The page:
Once A Brat…

   I wondered what that feeling of unease was deep down in my soul. I had all the basic necessities and recognized I had a very good life in Los Angeles. But there was an itch and I longed to scratch it.

Globe-in-a-box-000011713497_MediumI understand it’s not easy for a lot of people to pick up and move. But it’s in my blood. I was born an Army Brat. And that’s a really strange thing. It’s a unique sub-culture. You are a nomad, you are generally very social but might not feel like you quite fit in and there could be something more tugging at you at all times. You collect friends like seashells on the shore and you really do treasure them, you hold on tight in case you don’t make any new friends the next place you move. Of course, back in the ’70’s, ’80’s and ’90’s I was a letter writer. That was our only choice. No email or Skype or Instagram to keep the friendships alive. I had pen pals and I wrote so many letters I literally got a rubber band full of letters each day the summer I turned 13 and had to live with my grandmother on Long Island while we were between moves.  I still have those letters.

As a child I moved seven times and attended seven different schools before the 9th grade and prior to moving into our house 13 years ago, I had never lived in one place for more than four years. We lived in Germany, Indiana, New Jersey, Maryland, Northern California, Northern Virginia, West Point, New York and spent months at a time at my grandmother’s in between Army bases. I moved to Villanova, PA bouncing between apartments I couldn’t afford, I did the same in Los Angeles for a few years.  I tried to figure out what I was doing with my young life and ventured back east to work in New York and lived in a brownstone with 3 other strangers in Hoboken, New Jersey, then I spent a year or so at my parent’s house in Connecticut. But I yearned for the warmth and the sunshine of California and I believed I might be in love (I was right!).   I love Los Angeles and all the creative energy – everyone you meet has a side project they are working on – a script, a new business, a TV show they are pitching. It’s a very inspiring place to be! But 13 years is a very long time for me in one home so it’s time for a big change.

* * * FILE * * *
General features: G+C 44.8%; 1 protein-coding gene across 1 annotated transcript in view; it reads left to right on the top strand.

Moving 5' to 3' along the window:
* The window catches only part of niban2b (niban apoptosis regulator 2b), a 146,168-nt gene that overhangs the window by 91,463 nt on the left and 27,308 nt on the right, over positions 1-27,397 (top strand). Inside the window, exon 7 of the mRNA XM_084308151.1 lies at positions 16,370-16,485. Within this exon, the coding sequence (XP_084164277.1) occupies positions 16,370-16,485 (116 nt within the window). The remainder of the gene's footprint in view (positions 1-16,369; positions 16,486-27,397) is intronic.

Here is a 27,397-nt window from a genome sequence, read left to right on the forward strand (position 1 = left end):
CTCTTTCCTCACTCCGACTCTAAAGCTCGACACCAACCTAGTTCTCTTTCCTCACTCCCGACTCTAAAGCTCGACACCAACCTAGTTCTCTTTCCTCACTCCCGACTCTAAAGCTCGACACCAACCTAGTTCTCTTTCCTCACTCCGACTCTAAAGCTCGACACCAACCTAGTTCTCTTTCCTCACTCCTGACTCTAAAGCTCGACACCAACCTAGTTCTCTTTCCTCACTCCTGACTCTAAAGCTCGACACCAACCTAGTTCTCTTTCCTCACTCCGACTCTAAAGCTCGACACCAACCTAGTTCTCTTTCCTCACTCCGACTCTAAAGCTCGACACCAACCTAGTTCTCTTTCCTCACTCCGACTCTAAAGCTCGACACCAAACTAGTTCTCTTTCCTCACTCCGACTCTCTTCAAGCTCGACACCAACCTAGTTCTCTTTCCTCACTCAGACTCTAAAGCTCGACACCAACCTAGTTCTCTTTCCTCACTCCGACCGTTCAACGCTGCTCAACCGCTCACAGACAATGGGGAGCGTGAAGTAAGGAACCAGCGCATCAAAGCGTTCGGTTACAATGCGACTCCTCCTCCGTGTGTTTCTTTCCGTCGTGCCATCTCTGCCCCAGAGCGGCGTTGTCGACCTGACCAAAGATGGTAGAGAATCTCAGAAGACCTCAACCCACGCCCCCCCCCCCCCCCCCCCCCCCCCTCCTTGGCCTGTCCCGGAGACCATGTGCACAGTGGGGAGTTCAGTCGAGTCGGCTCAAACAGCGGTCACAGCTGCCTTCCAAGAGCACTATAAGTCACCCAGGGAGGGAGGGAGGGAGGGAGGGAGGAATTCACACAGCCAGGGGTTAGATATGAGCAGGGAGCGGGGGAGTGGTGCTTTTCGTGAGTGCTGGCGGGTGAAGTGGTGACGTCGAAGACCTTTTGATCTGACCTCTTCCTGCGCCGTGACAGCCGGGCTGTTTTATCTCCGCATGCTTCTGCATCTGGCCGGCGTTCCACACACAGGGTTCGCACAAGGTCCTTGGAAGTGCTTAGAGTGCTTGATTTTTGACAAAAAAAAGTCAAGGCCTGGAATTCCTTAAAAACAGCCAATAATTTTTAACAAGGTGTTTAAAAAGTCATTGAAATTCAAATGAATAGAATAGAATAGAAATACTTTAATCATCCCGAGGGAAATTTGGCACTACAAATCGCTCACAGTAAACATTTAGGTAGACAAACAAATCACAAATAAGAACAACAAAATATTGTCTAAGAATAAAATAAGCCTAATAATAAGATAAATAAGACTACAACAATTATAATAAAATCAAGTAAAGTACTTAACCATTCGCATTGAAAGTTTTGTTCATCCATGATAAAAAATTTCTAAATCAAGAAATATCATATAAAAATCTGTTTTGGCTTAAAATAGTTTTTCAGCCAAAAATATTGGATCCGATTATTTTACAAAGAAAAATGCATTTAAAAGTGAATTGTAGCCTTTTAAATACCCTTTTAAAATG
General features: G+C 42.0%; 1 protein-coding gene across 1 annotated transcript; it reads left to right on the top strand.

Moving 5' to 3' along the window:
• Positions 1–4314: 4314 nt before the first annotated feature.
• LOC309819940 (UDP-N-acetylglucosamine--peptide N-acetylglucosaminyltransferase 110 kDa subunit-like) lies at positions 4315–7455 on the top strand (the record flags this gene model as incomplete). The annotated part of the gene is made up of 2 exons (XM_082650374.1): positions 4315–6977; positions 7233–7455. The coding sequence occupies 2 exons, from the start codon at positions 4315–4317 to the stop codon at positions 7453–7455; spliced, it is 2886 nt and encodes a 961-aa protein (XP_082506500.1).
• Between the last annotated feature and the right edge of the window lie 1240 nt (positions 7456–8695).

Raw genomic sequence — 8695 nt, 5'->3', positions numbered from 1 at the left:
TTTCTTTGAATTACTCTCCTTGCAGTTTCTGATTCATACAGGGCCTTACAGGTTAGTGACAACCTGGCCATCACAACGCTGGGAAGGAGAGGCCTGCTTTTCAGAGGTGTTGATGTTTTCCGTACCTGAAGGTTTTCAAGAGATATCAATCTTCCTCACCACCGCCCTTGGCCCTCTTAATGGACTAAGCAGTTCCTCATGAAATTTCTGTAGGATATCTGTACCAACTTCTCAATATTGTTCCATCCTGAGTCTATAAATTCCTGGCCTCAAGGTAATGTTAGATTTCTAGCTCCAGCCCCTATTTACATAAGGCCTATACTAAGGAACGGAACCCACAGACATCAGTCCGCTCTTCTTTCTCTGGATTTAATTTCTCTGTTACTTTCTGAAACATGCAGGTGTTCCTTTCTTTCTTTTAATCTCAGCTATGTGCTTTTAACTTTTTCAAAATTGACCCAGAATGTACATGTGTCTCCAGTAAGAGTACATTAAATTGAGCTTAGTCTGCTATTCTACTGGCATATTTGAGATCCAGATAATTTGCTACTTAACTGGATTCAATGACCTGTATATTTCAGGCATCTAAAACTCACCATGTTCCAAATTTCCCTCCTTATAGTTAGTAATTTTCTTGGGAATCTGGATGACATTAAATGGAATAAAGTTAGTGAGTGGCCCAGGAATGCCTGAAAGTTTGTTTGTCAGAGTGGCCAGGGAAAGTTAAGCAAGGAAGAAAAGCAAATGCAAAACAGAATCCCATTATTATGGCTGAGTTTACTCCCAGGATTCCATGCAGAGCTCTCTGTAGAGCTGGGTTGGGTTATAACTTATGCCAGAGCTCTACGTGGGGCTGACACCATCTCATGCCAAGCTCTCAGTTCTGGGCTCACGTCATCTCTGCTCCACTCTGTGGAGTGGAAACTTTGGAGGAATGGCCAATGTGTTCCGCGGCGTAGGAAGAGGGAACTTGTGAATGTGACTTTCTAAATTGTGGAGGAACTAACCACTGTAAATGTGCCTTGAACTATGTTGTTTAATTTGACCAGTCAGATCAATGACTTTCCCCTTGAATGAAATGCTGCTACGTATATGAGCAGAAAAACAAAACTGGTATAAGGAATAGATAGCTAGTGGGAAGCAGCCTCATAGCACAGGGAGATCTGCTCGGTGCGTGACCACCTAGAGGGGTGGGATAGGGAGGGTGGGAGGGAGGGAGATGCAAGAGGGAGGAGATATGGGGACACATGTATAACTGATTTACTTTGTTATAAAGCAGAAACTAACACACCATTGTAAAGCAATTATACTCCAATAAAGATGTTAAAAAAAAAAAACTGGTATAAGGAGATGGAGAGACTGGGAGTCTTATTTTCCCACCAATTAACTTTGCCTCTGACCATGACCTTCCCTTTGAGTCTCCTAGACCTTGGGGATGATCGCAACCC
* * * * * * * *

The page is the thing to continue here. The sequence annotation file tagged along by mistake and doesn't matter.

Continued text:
When people ask how my kids will feel about our move to Spain – I sometimes shrug my shoulders. And maybe that seems cold. But they will be okay. There will be hard days. I know it. I lived them. Finding someone to sit with at lunch, or finding a partner for a science project was stressful when you are new. But you work it out. You find your people. You don’t necessarily conform to a group because you have to or because it’s what you’ve always known. I think it helps you grow as an individual and can instill confidence which may not be evident at first but will be important in the future. I want my kids to be able to sit alone at the cafeteria if need be. It’s okay to be alone as long as you are not feeling lonely – and there is indeed a difference. Not every day is going to be amazing and they will have each other to help them through.  My siblings are my best friends because we relied on each other when the going got tough.  Of course there is the language barrier but we are making that a team project and the whole family is studying up.

We are in this journey to Spain together and we will support and help each other along the way. I’m excited that our family is on board to help me scratch my itch and my husband is fired up for something entirely new. I hope someday the kids will see this experience as a gift. Hopefully this adventure will open doors to new relationships and friendships we would never have known. I can’t wait and hopefully I won’t screw up the kids too much.



Tweeting in Spain

Here’s an interesting article in The New York Times about social media, namely TWITTER use in Southern Spain.  We won’t exactly be “off the grid”…